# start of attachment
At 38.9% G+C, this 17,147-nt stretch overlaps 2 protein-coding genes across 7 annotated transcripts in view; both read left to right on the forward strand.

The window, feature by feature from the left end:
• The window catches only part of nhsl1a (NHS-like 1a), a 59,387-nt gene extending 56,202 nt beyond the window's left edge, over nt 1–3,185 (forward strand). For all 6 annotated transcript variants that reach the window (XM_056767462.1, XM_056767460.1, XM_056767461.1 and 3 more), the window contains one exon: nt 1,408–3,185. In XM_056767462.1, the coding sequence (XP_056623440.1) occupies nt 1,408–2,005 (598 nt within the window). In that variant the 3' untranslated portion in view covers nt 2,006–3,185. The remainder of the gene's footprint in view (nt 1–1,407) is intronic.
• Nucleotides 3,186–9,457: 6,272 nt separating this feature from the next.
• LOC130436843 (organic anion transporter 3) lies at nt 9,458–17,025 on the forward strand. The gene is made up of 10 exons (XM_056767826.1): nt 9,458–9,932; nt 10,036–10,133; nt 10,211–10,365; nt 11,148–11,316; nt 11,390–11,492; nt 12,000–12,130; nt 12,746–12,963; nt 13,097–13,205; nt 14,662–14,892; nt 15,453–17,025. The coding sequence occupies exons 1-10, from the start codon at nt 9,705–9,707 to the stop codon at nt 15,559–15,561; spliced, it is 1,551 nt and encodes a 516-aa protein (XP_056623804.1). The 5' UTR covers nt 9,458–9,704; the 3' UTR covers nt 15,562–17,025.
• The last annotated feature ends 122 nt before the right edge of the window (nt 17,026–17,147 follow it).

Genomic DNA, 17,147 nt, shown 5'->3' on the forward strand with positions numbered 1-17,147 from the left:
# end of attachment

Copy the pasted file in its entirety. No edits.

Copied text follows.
At 38.9% G+C, this 17,147-nt stretch overlaps 2 protein-coding genes across 7 annotated transcripts in view; both read left to right on the forward strand.

The window, feature by feature from the left end:
• The window catches only part of nhsl1a (NHS-like 1a), a 59,387-nt gene extending 56,202 nt beyond the window's left edge, over nt 1–3,185 (forward strand). For all 6 annotated transcript variants that reach the window (XM_056767462.1, XM_056767460.1, XM_056767461.1 and 3 more), the window contains one exon: nt 1,408–3,185. In XM_056767462.1, the coding sequence (XP_056623440.1) occupies nt 1,408–2,005 (598 nt within the window). In that variant the 3' untranslated portion in view covers nt 2,006–3,185. The remainder of the gene's footprint in view (nt 1–1,407) is intronic.
• Nucleotides 3,186–9,457: 6,272 nt separating this feature from the next.
• LOC130436843 (organic anion transporter 3) lies at nt 9,458–17,025 on the forward strand. The gene is made up of 10 exons (XM_056767826.1): nt 9,458–9,932; nt 10,036–10,133; nt 10,211–10,365; nt 11,148–11,316; nt 11,390–11,492; nt 12,000–12,130; nt 12,746–12,963; nt 13,097–13,205; nt 14,662–14,892; nt 15,453–17,025. The coding sequence occupies exons 1-10, from the start codon at nt 9,705–9,707 to the stop codon at nt 15,559–15,561; spliced, it is 1,551 nt and encodes a 516-aa protein (XP_056623804.1). The 5' UTR covers nt 9,458–9,704; the 3' UTR covers nt 15,562–17,025.
• The last annotated feature ends 122 nt before the right edge of the window (nt 17,026–17,147 follow it).

Genomic DNA, 17,147 nt, shown 5'->3' on the forward strand with positions numbered 1-17,147 from the left: